Molecular mechanisms involved in mammalian gamete fusion

Patricia S. Cuasnicú, Diego A. Ellerman, Debora J. Cohen, Dolores Busso, Mauro M. Morgenfeld, Vanina G. Da Ros

Producción científica: Contribución a una revistaArtículo de revisiónrevisión exhaustiva

34 Citas (Scopus)


Fusion between gametes is a key event in the fertilization process involving the interaction of specific domains of the sperm and egg plasma membranes. During recent years, efforts have been made toward the identification of the specific molecular components involved in this event. The present work will focus on the best characterized candidates for mediating gamete membrane fusion in mammals. These molecules include members of the ADAM (a disintegrin and a metalloprotease domain) family, i.e., testicular proteins fertilin α, fertilin β, and cyritestin, which are thought to interact with integrins in the egg plasma membrane through their disintegrin domains, and a member of the cysteine-rich secretory proteins (CRISP) family, i.e., epididymal protein DE, which participates in an event subsequent to sperm-egg binding and leading to fusion through specific complementary sites localized on the fusogenic area of the egg surface. The identification and characterization of these molecules will contribute not only to a better understanding of the molecular mechanisms underlying mammalian sperm-egg fusion but also to the development of new methods for both fertility regulation and diagnosis and treatment of human infertility.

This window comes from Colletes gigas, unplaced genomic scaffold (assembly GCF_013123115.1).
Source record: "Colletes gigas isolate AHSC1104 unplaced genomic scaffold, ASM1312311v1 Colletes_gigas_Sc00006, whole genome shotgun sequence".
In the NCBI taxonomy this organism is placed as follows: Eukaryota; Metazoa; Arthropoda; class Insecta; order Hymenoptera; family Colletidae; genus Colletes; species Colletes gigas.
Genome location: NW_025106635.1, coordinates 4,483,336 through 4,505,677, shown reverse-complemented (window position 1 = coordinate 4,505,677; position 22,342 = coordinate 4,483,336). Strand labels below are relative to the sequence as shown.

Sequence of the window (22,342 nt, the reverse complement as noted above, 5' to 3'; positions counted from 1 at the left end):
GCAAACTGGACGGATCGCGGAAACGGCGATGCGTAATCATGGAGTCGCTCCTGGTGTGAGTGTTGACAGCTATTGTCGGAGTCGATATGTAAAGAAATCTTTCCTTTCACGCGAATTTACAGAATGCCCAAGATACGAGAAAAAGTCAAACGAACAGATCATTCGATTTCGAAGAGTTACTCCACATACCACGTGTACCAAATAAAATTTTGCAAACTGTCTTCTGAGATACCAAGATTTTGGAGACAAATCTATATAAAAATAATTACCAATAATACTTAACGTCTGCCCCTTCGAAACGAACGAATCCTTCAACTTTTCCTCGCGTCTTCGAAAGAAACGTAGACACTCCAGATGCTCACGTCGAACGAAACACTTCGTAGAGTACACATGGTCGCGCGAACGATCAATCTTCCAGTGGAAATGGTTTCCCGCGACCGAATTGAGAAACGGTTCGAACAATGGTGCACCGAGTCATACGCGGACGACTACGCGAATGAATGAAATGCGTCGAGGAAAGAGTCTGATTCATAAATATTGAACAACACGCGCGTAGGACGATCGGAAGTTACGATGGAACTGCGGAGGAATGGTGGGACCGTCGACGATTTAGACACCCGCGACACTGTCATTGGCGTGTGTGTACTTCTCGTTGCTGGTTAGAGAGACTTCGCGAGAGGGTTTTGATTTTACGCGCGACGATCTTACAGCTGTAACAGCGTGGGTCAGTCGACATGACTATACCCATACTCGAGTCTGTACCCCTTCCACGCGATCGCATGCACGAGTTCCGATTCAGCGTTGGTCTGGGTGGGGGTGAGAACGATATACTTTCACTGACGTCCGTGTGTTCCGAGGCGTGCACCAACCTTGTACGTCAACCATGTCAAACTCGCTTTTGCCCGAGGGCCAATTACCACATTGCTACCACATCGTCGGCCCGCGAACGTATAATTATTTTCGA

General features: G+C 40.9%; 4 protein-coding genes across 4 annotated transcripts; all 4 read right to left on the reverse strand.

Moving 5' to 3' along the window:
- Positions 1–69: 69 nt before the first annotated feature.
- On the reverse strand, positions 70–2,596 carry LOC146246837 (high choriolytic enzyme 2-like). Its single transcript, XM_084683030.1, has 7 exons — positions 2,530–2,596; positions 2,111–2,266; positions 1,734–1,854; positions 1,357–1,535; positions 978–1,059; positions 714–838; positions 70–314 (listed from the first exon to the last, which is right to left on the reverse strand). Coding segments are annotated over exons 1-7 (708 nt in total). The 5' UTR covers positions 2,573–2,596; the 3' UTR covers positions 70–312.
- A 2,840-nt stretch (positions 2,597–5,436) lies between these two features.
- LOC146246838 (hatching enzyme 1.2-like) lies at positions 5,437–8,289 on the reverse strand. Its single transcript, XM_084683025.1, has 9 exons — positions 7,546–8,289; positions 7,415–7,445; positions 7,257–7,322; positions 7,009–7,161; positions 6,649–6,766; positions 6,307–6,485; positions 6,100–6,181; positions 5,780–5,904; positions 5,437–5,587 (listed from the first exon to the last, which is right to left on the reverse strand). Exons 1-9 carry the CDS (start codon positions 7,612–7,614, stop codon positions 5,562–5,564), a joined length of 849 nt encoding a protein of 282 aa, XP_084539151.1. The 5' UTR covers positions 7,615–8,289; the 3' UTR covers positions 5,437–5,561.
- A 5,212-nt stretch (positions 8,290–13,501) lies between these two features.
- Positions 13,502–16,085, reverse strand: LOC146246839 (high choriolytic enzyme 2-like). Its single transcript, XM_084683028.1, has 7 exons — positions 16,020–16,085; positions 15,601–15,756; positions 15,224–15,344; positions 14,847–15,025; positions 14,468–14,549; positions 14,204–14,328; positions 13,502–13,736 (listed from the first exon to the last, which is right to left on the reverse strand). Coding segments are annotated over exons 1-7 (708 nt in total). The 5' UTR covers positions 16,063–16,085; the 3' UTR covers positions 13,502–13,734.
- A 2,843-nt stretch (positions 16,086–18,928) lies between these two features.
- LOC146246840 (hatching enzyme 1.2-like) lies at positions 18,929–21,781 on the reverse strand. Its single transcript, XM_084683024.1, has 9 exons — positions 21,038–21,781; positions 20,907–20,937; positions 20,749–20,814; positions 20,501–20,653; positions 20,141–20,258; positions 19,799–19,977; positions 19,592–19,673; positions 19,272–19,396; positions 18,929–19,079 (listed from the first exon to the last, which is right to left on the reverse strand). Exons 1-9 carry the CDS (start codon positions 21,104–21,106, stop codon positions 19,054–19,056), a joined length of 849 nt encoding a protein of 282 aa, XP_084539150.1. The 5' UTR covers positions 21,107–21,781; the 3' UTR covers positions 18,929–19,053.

Idioma originalInglés
Páginas (desde-hasta)614-618
Número de páginas5
PublicaciónArchives of Medical Research
EstadoPublicada - 2001
Publicado de forma externa


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